A Reacting game begins with a setup phase, usually consisting of two or three classes.  For The Trial of Anne Hutchinson, for example, students read the gamebook (mostly written by Michael Winship), which sets out the historical and theological context, outlines the rules of the game, provides an introduction to the Christian Bible, and includes documents such as John Winthrop’s “A Model of Christian Charity,” illustrative conversion narratives, and the transcript of the 1637 trial.  In class, the instructor lectures or leads discussions on these materials. (Gamebooks for published games are available from W. W. Norton)

At the end of the second setup class, the instructor distributes detailed role packets.  (The packet for Winthrop, for example, is 25 pages long.) Some professors distribute the roles randomly; others prefer to assign the main roles to the strongest students. In addition to the two major factions, another dozen or so students are assigned roles that introduce new layers of indeterminacy and complexity.  Part of the third class is devoted to meetings of the factions (which often strategize endlessly outside of class).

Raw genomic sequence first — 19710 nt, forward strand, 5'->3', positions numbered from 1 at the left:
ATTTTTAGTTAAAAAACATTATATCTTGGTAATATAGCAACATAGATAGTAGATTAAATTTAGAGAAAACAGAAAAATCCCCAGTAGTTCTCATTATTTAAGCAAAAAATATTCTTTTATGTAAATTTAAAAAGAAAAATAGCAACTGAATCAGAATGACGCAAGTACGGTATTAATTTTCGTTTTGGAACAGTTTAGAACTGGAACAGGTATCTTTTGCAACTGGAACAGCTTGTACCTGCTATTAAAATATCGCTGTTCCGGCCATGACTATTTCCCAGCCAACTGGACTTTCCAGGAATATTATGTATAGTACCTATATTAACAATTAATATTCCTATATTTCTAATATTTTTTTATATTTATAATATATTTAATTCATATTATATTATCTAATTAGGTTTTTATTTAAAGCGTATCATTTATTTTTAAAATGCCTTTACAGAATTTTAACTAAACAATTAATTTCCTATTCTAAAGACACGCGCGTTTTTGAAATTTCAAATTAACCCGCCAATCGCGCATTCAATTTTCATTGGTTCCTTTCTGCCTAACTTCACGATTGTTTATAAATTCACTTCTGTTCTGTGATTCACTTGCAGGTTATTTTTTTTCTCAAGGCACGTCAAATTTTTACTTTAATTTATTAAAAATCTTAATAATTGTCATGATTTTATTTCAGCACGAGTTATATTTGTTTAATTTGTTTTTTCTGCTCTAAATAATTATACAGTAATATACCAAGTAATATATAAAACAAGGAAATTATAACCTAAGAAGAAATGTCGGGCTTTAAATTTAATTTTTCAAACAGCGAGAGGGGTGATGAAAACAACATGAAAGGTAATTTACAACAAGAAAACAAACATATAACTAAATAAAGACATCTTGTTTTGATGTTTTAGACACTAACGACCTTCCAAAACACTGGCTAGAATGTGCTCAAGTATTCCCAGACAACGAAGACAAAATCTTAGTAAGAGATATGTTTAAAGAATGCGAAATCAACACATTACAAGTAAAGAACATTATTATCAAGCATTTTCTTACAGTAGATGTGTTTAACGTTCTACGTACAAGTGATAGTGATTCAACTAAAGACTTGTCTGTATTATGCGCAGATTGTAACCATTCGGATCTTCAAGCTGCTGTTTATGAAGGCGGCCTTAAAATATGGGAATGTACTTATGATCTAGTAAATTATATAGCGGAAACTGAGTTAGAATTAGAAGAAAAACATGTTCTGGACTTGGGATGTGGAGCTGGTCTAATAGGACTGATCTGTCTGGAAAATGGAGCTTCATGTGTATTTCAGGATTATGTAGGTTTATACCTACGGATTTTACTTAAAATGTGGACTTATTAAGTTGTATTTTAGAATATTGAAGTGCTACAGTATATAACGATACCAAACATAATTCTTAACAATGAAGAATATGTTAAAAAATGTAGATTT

The game itself begins with the fourth class, when the instructor retreats to the back of the room and functions as behind-the-scenes guide.  The First Pastor takes charge by delivering a sermon reflecting the orthodox position. Hutchinsonians show why it is wrong.  Then some players seek admission to the Church—and the political influence that comes with membership.  Church members scrutinize these conversion narratives.  Does the petitioner reflect Hutchinsonian or Winthropian theological bias? Is his profession of faith a smokescreen for pecuniary or political gain?  The game eventually shifts to the General Court, where theological matters become entangled with issues of gender, wage and price controls, the threat of Indian attack, and relations with the king in London and radical Protestants in Scotland.  Instructors grade—swiftly—the flood of written work:  sermons, critiques of sermons, conversion narratives, drafts of laws, speeches on various matters, and so on.